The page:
Quantcast
Environmental News for a Healthier Planet and Life

Help Support EcoWatch

EU Leaders Fail to Set 2050 Carbon Neutrality Deadline

Politics
ziss / iStock / Getty Images Plus

The European Union, responsible for almost 10 percent of the world's greenhouse gas emissions, failed to agree Thursday on a date for achieving carbon neutrality, The New York Times reported.


Some European leaders had hoped to forge an agreement to reach net zero emissions by 2050 during a meeting in Brussels to set the agenda for the next five years of the European Parliament's term. But at least three Eastern European countries blocked the deadline, which was reduced to a footnote reading, "For a large majority of member states, climate neutrality must be achieved by 2050," as The Guardian reported.

"The EU can and must lead the way, by engaging in an in-depth transformation of its own economy and society to achieve climate neutrality. This will have to be conducted in a way that takes account of national circumstances and is socially just," the final text of the strategic agenda read.

Western European leaders German Chancellor Angela Merkel and French President Emmanuel Macron had wanted the bloc to agree to an ambitious target ahead of a major UN climate summit in September. But leaders of Poland, the Czech Republic and Hungary refused to sign any document with a 2050 date. It was also unclear if Estonia would have committed to the deadline, the EU Observer reported. Poland gets around 80 percent of its electricity from coal, The New York Times reported, and the countries were concerned such a timeline would disproportionately impact their economies.

The news was a disappointment to environmental activists, who already thought the 2050 deadline was too vague, according to The Guardian.

"Hollow words can't rebuild a house flattened in a mudslide or repay a farmer who's lost their harvest to drought. Merkel and Macron failed to convince Poland and bring others on board," Greenpeace EU climate policy adviser Sebastian Mang said in a statement. "With people on the streets demanding action and warnings from scientists that the window to respond is closing fast, our governments had a chance to lead from the front and put Europe on a rapid path to full decarbonisation. They blew it."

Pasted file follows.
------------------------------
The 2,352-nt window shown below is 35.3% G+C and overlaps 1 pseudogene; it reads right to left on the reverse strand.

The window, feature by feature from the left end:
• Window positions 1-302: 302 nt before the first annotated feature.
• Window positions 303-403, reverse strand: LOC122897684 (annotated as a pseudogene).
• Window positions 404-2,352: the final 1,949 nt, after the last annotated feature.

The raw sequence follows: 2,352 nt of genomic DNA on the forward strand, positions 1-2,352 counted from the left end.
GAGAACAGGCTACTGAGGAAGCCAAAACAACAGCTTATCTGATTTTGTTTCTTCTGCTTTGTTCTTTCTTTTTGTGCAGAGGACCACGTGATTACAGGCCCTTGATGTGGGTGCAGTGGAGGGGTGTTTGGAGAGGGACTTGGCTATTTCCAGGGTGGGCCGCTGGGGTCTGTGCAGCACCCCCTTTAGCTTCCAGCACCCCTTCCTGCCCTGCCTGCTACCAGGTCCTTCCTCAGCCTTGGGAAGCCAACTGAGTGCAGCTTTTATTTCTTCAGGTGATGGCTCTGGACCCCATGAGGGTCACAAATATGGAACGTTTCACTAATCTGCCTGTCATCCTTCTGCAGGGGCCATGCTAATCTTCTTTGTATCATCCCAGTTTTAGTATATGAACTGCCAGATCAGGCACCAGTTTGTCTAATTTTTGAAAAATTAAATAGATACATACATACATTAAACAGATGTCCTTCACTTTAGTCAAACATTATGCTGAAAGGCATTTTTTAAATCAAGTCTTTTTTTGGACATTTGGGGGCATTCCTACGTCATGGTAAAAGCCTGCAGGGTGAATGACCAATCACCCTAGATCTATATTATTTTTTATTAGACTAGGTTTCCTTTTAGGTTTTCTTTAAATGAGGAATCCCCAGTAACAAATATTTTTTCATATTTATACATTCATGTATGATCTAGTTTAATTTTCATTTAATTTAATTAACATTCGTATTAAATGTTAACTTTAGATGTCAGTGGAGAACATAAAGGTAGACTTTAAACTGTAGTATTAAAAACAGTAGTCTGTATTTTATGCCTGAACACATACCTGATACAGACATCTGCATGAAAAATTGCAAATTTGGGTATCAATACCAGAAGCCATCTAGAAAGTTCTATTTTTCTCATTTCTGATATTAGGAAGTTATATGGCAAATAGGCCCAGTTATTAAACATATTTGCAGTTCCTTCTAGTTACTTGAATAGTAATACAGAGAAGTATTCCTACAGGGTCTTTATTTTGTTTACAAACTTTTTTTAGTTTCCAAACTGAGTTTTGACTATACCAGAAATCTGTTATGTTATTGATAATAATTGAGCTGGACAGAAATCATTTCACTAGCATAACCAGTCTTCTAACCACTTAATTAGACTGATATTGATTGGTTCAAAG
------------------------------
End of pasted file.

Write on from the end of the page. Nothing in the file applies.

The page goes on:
The decision comes amidst increasingly urgent warnings from scientists about the need to act on the climate crisis, and a growing popular movement demanding that politicians listen. A 2018 report from the Intergovernmental Panel on Climate Change (IPCC) found that we now have 11 years to reduce emissions to 45 percent of 2010 levels in order to keep global temperatures from rising past 1.5 degrees Celsius above pre-industrial levels. School strikes, inspired by Swedish teenager Greta Thunberg, have spread to cities across Europe and around the globe, and Extinction Rebellion protests blocked traffic in central London for a week in April.

These movements were reflected in the outcome of the EU elections, in which green parties did well enough to emerge as potential tie-breakers in the European Parliament. But the green wave did not extend to Central and Eastern Europe.

However, a large number of EU member states do support a 2050 carbon neutrality target. The UK has promised to meet it on its own, Sweden has set an earlier date of 2045 and Finland has announced an even more ambitious goal of 2035, according to the EU Observer.